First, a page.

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Legacy ExtraGalactic UV Survey with The $\textit{Hubble Space Telescope}$: Stellar Cluster Catalogs and First Insights Into Cluster Formation and Evolution in NGC 628

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Adamo, A 
Ryon, JE 
Messa, M 
Kim, H 
Grasha, K 


We report the large effort that is producing comprehensive high-level young star cluster (YSC) catalogs for a significant fraction of galaxies observed with the Legacy ExtraGalactic UV Survey (LEGUS) Hubble treasury program. We present the methodology developed to extract cluster positions, verify their genuine nature, produce multiband photometry (from NUV to NIR), and derive their physical properties via spectral energy distribution fitting analyses. We use the nearby spiral galaxy NGC 628 as a test case for demonstrating the impact that LEGUS will have on our understanding of the formation and evolution of YSCs and compact stellar associations within their host galaxy. Our analysis of the cluster luminosity function from the UV to the NIR finds a steepening at the bright end and at all wavelengths suggesting a dearth of luminous clusters. The cluster mass function of NGC 628 is consistent with a power-law distribution of slopes ∼−2 and a truncation of a few times 105 M. After their formation, YSCs and compact associations follow different evolutionary paths. YSCs survive for a longer time frame, confirming their being potentially bound systems. Associations disappear on timescales comparable to hierarchically organized star-forming regions, suggesting that they are expanding systems. We find mass-independent cluster disruption in the inner region of NGC 628, while in the outer part of the galaxy there is little or no disruption. We observe faster disruption rates for low mass (≤104 M) clusters, suggesting that a mass-dependent component is necessary to fully describe the YSC disruption process in NGC 628.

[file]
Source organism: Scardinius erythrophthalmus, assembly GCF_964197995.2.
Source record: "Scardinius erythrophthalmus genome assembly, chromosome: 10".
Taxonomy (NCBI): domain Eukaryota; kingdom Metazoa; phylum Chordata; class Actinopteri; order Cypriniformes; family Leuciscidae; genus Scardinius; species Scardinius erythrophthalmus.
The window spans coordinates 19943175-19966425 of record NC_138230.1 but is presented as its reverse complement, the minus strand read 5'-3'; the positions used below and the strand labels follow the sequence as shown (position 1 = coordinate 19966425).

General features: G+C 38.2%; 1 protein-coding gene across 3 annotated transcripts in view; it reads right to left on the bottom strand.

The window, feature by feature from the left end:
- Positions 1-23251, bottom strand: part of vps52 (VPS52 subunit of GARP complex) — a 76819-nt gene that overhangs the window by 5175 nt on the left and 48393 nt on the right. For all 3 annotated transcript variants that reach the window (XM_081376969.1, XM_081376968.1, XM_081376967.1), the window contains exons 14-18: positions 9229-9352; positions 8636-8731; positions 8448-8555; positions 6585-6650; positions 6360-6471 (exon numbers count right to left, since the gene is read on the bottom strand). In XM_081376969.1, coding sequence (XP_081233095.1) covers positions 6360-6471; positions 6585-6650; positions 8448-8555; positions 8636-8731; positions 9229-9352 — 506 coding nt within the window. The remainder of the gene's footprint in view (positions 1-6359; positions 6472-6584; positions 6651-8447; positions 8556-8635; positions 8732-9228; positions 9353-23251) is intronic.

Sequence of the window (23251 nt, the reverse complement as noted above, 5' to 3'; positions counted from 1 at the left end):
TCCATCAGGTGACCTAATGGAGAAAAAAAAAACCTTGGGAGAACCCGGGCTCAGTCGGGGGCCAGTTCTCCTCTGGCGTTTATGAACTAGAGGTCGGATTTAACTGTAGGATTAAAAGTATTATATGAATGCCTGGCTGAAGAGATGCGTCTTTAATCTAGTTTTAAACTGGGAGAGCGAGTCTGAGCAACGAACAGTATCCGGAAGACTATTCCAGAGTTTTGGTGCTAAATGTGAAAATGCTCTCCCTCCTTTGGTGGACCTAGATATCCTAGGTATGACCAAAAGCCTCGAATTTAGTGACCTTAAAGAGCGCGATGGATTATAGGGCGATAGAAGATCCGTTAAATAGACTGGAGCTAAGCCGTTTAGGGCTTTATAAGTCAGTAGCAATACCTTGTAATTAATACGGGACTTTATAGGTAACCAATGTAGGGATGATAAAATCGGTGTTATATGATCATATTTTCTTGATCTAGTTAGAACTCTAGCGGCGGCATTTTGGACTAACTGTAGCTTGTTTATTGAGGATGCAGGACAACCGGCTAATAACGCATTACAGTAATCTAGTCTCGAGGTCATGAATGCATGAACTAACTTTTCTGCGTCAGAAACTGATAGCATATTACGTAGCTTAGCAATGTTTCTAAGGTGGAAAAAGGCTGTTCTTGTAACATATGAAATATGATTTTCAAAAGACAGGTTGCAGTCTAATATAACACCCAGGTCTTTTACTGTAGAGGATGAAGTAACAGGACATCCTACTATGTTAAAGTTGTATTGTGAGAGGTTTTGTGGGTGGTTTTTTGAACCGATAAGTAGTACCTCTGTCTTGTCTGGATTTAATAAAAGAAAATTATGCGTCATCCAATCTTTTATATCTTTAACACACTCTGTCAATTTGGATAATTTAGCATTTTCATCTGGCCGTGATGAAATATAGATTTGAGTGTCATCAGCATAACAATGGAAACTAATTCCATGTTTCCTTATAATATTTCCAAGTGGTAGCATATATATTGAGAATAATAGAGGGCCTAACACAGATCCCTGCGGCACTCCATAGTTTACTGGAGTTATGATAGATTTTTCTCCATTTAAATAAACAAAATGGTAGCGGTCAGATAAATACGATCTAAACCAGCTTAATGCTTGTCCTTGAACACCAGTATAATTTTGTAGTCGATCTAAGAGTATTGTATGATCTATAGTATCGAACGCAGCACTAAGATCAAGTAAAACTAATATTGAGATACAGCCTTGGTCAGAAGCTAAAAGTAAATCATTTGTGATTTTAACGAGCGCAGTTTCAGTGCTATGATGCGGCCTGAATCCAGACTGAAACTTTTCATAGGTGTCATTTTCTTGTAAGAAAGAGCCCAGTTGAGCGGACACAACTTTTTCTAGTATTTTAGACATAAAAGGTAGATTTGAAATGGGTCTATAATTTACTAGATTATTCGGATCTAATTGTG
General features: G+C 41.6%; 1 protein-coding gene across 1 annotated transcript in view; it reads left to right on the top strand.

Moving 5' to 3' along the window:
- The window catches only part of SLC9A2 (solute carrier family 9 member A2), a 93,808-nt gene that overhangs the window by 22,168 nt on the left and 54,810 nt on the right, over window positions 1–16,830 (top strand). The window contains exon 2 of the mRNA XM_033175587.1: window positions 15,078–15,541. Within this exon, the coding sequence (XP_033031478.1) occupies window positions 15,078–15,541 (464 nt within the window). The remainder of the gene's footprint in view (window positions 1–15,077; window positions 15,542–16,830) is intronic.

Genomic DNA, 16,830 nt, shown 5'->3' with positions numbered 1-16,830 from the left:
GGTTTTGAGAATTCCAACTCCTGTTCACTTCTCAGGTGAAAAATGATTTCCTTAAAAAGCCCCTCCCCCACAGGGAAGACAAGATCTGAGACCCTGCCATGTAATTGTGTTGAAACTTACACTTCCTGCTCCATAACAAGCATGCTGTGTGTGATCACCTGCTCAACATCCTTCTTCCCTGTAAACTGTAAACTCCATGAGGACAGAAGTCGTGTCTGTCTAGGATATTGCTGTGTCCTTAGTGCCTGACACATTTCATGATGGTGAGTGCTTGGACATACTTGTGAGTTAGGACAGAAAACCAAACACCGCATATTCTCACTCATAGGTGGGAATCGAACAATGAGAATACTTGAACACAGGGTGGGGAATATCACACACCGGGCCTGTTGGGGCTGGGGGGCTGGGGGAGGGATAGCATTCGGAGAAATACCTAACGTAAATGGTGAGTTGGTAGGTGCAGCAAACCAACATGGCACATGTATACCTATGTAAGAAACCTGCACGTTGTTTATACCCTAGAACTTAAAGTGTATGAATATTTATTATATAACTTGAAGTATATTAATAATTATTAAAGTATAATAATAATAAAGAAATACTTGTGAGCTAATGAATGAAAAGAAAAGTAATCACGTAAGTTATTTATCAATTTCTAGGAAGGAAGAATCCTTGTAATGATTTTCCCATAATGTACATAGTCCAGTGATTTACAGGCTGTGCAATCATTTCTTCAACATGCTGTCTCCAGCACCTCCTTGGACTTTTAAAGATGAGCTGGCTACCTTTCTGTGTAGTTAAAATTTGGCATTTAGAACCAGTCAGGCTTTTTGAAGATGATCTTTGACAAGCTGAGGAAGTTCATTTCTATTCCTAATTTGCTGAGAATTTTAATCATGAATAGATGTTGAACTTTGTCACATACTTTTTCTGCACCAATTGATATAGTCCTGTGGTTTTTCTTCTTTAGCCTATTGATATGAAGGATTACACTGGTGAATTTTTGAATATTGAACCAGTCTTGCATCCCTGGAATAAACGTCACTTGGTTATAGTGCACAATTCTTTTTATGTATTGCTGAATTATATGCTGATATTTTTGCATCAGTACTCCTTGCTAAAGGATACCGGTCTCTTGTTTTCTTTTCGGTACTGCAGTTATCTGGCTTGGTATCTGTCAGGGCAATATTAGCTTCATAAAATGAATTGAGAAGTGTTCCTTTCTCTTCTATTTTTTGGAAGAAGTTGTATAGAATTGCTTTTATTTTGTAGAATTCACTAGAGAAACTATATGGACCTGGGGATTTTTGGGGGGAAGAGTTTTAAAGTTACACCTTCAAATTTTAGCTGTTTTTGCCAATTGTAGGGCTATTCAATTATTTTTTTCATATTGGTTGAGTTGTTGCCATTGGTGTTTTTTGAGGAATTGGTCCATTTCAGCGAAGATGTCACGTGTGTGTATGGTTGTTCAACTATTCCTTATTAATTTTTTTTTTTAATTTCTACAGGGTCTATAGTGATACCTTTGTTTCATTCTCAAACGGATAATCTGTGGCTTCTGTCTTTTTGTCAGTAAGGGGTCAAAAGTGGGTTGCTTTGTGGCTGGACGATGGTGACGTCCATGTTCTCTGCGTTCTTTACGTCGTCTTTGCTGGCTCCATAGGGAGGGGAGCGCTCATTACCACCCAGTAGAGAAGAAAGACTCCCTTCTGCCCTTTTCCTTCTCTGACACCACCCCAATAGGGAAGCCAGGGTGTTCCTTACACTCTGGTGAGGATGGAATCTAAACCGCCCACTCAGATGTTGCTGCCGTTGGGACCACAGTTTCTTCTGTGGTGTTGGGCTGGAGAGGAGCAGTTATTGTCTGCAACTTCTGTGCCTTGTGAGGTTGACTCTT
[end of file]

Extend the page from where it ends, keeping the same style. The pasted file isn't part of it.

galaxies: individual (NGC 628, M74), galaxies: star clusters: general, galaxies: star formation, stars: formation

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IOP Publishing
Science and Technology Facilities Council (ST/N000927/1)
A.A. acknowledges partial support from the Swedish Royal Academy. G.A. acknowledges support from the Science and Technology Facilities Council (ST/L00075X/1 and ST/M503472/1). C.D. acknowledges funding from the FP7 ERC starting grant LOCALSTAR (no. 280104). M.F. acknowledges support by the Science and Technology Facilities Council (grant number ST/L00075X/1). D.A.G. kindly acknowledges financial support by the German Research Foundation (DFG) through program GO 1659/3-2. A.H. thanks the Spanish MINECO for grant AYA2015-68012-c2-1. These observations are associated with program # 13364. Support for program # 13364 was provided by NASA through a grant from the Space Telescope Science Institute. Based on observations obtained with the NASA/ESA Hubble Space Telescope, at the Space Telescope Science Institute, which is operated by the Association of Universities for Research in Astronomy, Inc., under NASA contract NAS 5-26555.